In Lincoln, Nebraska, there is the International Quilt Museum and while walking through, I couldn’t help but feel a sense of duality: the richly decorated and ornate patterns combine with the somewhat nostalgic quality that can come with the medium. I’m particularly drawn to flowers and brocade fabrics; the fields of intricately designed flowers lining the walls and filling your vision. This piece is full of overlapping, repeated patterns laid across each other, at times interacting and sometimes more exposed. There are moments in the piece where sounds are encompassing and warm, wrapping the listener in a blanket of sound, others are sparse, open and nearly still. The overlapping tones and phrases create subtle, perhaps fleeting cadences and nearly tonal reminisces, but underneath all this harmonic wrapping is a unifying pulse that connects the material and keeps the threads together.

Sam Wu Bio & Composer Notes

Sam Wu's music deals with the beauty in blurred boundaries. Many of his works center around architecture, urban planning, climate science and the search for exoplanets that harbor life.

Wu’s collaborations span five continents, most notably with the orchestras of Philadelphia, Minnesota, Sarasota, Melbourne, Tasmania and Shanghai, the New York City Ballet, the Sydney International Piano Competition, the Lontano, Parker, Argus and ETHEL string quartets, the conductors Osmo Vänskä, Benjamin Northey and Lio Kuokman and sheng virtuoso Wu Wei.

Wu has been featured in various media outlets and publications, including National Geographic channel, Business Insider, The Houston Chronicle, The Harvard Crimson, The Sydney Morning Herald, The Asahi Shimbun and People's Daily. Wu has also received numerous awards and recognitions.  He was selected for the American Composers Orchestra's EarShot readings and the Tasmanian Symphony's Australian Composers' School. Wu also won an ASCAP Morton Gould Young Composer Award, First Prize at the Washington International Competition, Harvard's Robert Levin Prize and Juilliard's Palmer Dixon Prize.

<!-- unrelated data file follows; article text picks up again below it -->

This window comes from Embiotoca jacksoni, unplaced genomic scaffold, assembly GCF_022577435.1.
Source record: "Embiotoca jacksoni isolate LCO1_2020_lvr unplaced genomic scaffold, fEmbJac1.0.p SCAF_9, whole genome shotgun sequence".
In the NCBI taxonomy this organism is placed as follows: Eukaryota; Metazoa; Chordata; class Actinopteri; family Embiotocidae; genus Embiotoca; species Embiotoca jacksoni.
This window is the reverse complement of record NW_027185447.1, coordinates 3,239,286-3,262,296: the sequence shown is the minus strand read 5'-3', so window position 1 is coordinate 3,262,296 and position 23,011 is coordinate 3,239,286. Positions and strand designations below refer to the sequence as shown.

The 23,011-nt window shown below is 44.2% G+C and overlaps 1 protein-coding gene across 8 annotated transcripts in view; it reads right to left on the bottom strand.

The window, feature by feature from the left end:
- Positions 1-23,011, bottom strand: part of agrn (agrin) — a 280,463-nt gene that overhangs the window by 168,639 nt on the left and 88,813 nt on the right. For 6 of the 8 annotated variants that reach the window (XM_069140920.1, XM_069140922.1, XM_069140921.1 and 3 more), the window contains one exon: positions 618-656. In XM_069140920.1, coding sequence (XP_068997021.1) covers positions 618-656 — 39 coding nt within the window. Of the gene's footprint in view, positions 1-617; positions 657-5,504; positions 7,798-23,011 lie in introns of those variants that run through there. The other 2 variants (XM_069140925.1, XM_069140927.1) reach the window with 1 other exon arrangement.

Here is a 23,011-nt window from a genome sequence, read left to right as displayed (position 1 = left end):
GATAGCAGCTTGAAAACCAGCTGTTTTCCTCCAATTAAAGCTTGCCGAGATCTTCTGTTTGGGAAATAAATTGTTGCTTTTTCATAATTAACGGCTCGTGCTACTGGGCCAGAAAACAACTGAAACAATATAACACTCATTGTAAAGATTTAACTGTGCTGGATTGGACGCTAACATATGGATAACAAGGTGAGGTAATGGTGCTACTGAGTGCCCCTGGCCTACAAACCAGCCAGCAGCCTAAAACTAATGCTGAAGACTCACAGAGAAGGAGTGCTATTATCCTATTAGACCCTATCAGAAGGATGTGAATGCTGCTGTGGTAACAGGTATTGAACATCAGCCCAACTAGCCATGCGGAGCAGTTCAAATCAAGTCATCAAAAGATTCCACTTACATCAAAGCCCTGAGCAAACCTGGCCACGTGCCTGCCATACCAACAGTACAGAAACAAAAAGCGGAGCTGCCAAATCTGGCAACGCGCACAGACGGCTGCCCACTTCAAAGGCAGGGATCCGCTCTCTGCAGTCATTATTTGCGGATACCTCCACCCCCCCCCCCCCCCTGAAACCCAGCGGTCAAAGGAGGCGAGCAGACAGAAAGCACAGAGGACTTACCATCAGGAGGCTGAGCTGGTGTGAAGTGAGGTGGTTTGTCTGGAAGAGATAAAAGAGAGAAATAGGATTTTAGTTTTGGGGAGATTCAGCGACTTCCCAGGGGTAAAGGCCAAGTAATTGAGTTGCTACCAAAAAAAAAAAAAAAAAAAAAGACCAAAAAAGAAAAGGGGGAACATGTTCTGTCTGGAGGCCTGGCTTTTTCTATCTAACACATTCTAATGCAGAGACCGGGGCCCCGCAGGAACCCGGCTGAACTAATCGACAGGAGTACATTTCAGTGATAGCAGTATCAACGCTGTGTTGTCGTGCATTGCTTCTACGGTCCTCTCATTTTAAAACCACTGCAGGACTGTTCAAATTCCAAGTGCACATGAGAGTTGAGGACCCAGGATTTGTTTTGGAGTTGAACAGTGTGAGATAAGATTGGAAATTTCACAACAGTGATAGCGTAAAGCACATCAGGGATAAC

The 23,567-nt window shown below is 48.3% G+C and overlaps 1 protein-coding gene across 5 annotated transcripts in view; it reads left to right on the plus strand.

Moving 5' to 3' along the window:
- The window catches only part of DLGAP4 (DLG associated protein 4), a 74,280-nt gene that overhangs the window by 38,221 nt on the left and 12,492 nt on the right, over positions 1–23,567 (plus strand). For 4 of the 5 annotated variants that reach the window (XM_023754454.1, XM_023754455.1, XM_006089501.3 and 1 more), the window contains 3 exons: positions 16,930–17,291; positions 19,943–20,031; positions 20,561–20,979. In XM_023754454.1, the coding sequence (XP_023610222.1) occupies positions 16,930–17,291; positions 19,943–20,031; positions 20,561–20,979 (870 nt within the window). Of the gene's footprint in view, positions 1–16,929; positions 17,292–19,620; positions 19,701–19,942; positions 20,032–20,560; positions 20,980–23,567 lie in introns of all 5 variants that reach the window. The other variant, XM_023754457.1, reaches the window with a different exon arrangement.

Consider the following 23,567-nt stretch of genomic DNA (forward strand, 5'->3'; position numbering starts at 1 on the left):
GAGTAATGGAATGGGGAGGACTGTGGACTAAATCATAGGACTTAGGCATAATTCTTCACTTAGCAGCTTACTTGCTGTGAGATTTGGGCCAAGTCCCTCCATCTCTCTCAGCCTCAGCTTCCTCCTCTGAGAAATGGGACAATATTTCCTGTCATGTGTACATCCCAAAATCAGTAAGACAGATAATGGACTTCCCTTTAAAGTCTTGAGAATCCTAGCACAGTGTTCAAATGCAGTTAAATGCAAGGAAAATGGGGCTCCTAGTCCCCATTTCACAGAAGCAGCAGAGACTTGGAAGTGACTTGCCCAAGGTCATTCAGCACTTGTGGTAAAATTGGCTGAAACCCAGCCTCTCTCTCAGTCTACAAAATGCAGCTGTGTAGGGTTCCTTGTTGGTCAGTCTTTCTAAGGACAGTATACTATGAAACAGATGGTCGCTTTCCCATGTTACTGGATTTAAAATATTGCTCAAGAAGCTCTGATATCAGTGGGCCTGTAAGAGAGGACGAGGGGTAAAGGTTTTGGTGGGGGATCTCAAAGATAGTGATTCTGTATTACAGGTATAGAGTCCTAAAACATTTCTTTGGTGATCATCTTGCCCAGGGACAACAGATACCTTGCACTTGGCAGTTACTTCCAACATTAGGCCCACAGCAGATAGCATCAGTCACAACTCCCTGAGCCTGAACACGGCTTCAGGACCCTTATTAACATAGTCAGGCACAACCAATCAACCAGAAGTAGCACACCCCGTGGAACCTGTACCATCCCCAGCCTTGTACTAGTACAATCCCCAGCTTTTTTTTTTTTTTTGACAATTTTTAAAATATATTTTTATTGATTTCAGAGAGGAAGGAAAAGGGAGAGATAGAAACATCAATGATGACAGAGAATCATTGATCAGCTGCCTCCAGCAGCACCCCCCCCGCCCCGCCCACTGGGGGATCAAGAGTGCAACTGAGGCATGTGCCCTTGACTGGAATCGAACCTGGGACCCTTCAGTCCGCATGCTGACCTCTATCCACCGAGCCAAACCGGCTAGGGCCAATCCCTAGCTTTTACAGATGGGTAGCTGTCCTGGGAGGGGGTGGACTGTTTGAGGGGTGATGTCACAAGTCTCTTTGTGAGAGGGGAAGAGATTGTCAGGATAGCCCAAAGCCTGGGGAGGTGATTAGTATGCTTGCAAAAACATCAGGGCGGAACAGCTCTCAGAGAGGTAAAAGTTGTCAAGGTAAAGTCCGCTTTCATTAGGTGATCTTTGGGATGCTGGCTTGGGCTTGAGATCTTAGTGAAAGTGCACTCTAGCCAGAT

From Melbourne, Australia, Sam holds degrees from Harvard University and The Juilliard School, and is currently a DMA candidate in composition at Rice University's Shepherd School of Music. His teachers include Tan Dun, Anthony Brandt, Pierre Jalbert, Chaya Czernowin and Richard Beaudoin.

Composer’s Program Note: Hydrosphere

The water cycle is a macroscopic, planet-wide process that shapes oceans and continents. Water is also the source of life as we know it; eternally cycling between its liquid, solid and gaseous phases, water nourishes generations across the aeons. Despite its ubiquity, water is precious––we must protect Gaia's lifeblood.


Hydrosphere meditates upon these elemental concepts. The piece unfolds as a large-scale arc consisting of five sections: clouds, oceans, mountains, streams and clouds again, ending where the music began, in a haze of water vapor. "Oceans" and "streams" mirror each other, and include melodic swirls suggesting water and wind currents. "Mountains" occupies the center of the work, and is a climactic passage depicting water at its most awe-inspiring, with the power to both create and destroy life. 

Yangfan Xu Bio & Composer Notes

Yangfan Xu is a Chinese-born US-based composer who comes from a musical family in Lanzhou, Gansu province. Xu was the winner of the Society for New Music's 2021 Israel/Pellman Award. She won the 2021 New Juilliard Ensemble (NJE) Composition Competition, and her commissioned work Fantastic Creatures of the Mountains and Seas premiered at the Lincoln Center in a concert by NJE in 2022. Xu also received other major commissions from the New York Choreographic Institute with New York City Ballet, and saxophonist Kenneth Radnofsky. Her compositions have been performed by Friction Quartet, Hauseman Quartet, San Francisco Conservatory of Music New Music Ensemble, Choral Chameleon and Keyed Kontraptions. In October 2023, Xu’s music will be performed by the Sydney Contemporary Orchestra in Australia.